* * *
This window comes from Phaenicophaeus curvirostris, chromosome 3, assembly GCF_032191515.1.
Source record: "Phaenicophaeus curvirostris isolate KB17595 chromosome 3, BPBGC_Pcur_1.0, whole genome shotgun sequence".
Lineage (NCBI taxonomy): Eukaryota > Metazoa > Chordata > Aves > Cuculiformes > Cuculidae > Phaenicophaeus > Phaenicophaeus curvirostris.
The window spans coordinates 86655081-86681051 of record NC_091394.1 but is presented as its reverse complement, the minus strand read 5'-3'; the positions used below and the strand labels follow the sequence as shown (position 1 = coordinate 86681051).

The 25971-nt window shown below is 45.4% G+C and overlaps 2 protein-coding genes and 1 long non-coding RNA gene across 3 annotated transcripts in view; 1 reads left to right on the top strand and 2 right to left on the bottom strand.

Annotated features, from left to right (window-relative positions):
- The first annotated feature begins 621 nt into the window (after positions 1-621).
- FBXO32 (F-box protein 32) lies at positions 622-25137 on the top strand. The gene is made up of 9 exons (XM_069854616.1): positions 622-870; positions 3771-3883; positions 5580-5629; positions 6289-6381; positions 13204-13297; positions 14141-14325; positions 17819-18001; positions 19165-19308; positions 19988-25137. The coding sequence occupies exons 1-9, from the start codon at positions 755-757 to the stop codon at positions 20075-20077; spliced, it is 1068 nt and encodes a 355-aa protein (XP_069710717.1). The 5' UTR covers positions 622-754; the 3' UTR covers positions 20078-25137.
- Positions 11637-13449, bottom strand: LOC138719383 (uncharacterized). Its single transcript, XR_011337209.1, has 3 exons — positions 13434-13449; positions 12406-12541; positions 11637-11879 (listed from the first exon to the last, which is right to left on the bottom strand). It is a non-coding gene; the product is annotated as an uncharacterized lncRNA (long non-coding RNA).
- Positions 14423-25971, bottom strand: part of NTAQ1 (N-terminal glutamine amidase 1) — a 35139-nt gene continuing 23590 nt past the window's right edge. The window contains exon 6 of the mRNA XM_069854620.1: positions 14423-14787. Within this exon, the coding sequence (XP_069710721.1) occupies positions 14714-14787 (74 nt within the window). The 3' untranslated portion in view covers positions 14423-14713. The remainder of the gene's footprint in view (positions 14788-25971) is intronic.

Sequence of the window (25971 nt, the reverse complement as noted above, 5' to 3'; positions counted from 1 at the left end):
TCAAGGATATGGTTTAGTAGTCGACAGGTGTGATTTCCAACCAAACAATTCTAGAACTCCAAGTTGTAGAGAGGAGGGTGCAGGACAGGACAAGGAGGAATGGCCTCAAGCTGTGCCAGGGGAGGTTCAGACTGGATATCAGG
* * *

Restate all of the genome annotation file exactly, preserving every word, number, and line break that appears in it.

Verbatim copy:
This window comes from Phaenicophaeus curvirostris, chromosome 3, assembly GCF_032191515.1.
Source record: "Phaenicophaeus curvirostris isolate KB17595 chromosome 3, BPBGC_Pcur_1.0, whole genome shotgun sequence".
Lineage (NCBI taxonomy): Eukaryota > Metazoa > Chordata > Aves > Cuculiformes > Cuculidae > Phaenicophaeus > Phaenicophaeus curvirostris.
The window spans coordinates 86655081-86681051 of record NC_091394.1 but is presented as its reverse complement, the minus strand read 5'-3'; the positions used below and the strand labels follow the sequence as shown (position 1 = coordinate 86681051).

The 25971-nt window shown below is 45.4% G+C and overlaps 2 protein-coding genes and 1 long non-coding RNA gene across 3 annotated transcripts in view; 1 reads left to right on the top strand and 2 right to left on the bottom strand.

Annotated features, from left to right (window-relative positions):
- The first annotated feature begins 621 nt into the window (after positions 1-621).
- FBXO32 (F-box protein 32) lies at positions 622-25137 on the top strand. The gene is made up of 9 exons (XM_069854616.1): positions 622-870; positions 3771-3883; positions 5580-5629; positions 6289-6381; positions 13204-13297; positions 14141-14325; positions 17819-18001; positions 19165-19308; positions 19988-25137. The coding sequence occupies exons 1-9, from the start codon at positions 755-757 to the stop codon at positions 20075-20077; spliced, it is 1068 nt and encodes a 355-aa protein (XP_069710717.1). The 5' UTR covers positions 622-754; the 3' UTR covers positions 20078-25137.
- Positions 11637-13449, bottom strand: LOC138719383 (uncharacterized). Its single transcript, XR_011337209.1, has 3 exons — positions 13434-13449; positions 12406-12541; positions 11637-11879 (listed from the first exon to the last, which is right to left on the bottom strand). It is a non-coding gene; the product is annotated as an uncharacterized lncRNA (long non-coding RNA).
- Positions 14423-25971, bottom strand: part of NTAQ1 (N-terminal glutamine amidase 1) — a 35139-nt gene continuing 23590 nt past the window's right edge. The window contains exon 6 of the mRNA XM_069854620.1: positions 14423-14787. Within this exon, the coding sequence (XP_069710721.1) occupies positions 14714-14787 (74 nt within the window). The 3' untranslated portion in view covers positions 14423-14713. The remainder of the gene's footprint in view (positions 14788-25971) is intronic.

Sequence of the window (25971 nt, the reverse complement as noted above, 5' to 3'; positions counted from 1 at the left end):
TCAAGGATATGGTTTAGTAGTCGACAGGTGTGATTTCCAACCAAACAATTCTAGAACTCCAAGTTGTAGAGAGGAGGGTGCAGGACAGGACAAGGAGGAATGGCCTCAAGCTGTGCCAGGGGAGGTTCAGACTGGATATCAGG